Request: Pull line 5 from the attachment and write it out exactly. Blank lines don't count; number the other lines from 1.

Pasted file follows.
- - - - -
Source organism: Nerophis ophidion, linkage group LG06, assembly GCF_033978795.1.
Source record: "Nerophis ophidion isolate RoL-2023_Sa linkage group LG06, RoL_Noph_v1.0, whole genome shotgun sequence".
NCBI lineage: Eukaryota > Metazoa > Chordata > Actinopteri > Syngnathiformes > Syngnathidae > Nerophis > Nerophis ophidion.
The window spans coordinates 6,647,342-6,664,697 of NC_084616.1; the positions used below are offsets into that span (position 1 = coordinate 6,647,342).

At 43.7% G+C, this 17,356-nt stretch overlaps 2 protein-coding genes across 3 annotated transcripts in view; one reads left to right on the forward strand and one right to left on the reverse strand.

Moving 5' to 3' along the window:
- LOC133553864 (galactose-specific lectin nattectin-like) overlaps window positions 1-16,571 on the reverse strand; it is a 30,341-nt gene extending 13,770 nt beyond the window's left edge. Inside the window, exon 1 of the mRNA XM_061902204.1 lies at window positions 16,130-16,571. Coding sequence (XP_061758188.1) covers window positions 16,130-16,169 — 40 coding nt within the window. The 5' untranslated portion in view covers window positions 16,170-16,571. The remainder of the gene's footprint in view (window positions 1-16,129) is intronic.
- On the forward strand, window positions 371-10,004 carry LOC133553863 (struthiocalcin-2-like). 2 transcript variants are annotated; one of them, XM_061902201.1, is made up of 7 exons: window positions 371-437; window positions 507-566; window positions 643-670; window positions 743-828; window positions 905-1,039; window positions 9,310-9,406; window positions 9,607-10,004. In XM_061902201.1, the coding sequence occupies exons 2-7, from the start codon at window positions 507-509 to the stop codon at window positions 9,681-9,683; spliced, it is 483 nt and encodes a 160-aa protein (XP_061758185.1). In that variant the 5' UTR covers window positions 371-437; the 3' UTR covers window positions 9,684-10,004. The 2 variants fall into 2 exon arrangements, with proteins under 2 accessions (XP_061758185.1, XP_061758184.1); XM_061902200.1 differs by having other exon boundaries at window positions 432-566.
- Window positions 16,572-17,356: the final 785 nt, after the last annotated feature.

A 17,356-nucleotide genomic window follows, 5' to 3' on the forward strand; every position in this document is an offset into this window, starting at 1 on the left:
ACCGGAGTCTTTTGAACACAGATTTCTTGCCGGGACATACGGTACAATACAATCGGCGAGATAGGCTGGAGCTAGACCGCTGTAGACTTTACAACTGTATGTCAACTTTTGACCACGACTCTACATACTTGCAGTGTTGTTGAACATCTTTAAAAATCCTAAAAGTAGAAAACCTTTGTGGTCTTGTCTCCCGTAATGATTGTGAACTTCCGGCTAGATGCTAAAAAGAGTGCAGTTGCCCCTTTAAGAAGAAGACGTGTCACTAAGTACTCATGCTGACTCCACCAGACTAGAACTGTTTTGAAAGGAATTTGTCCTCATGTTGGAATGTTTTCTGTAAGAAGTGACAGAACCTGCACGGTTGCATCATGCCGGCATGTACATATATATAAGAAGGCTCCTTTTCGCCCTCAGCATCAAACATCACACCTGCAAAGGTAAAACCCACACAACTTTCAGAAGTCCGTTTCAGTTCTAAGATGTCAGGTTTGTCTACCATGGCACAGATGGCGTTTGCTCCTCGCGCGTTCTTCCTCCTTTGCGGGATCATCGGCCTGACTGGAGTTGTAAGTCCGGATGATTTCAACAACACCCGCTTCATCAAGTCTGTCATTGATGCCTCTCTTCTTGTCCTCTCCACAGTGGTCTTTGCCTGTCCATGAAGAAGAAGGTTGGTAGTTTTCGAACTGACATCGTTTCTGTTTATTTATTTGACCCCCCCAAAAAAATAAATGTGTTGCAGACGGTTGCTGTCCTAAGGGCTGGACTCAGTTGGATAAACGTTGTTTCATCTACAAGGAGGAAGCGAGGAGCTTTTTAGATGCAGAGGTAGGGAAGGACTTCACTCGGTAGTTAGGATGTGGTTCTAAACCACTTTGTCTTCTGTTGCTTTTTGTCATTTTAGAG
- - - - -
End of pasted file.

At 43.7% G+C, this 17,356-nt stretch overlaps 2 protein-coding genes across 3 annotated transcripts in view; one reads left to right on the forward strand and one right to left on the reverse strand.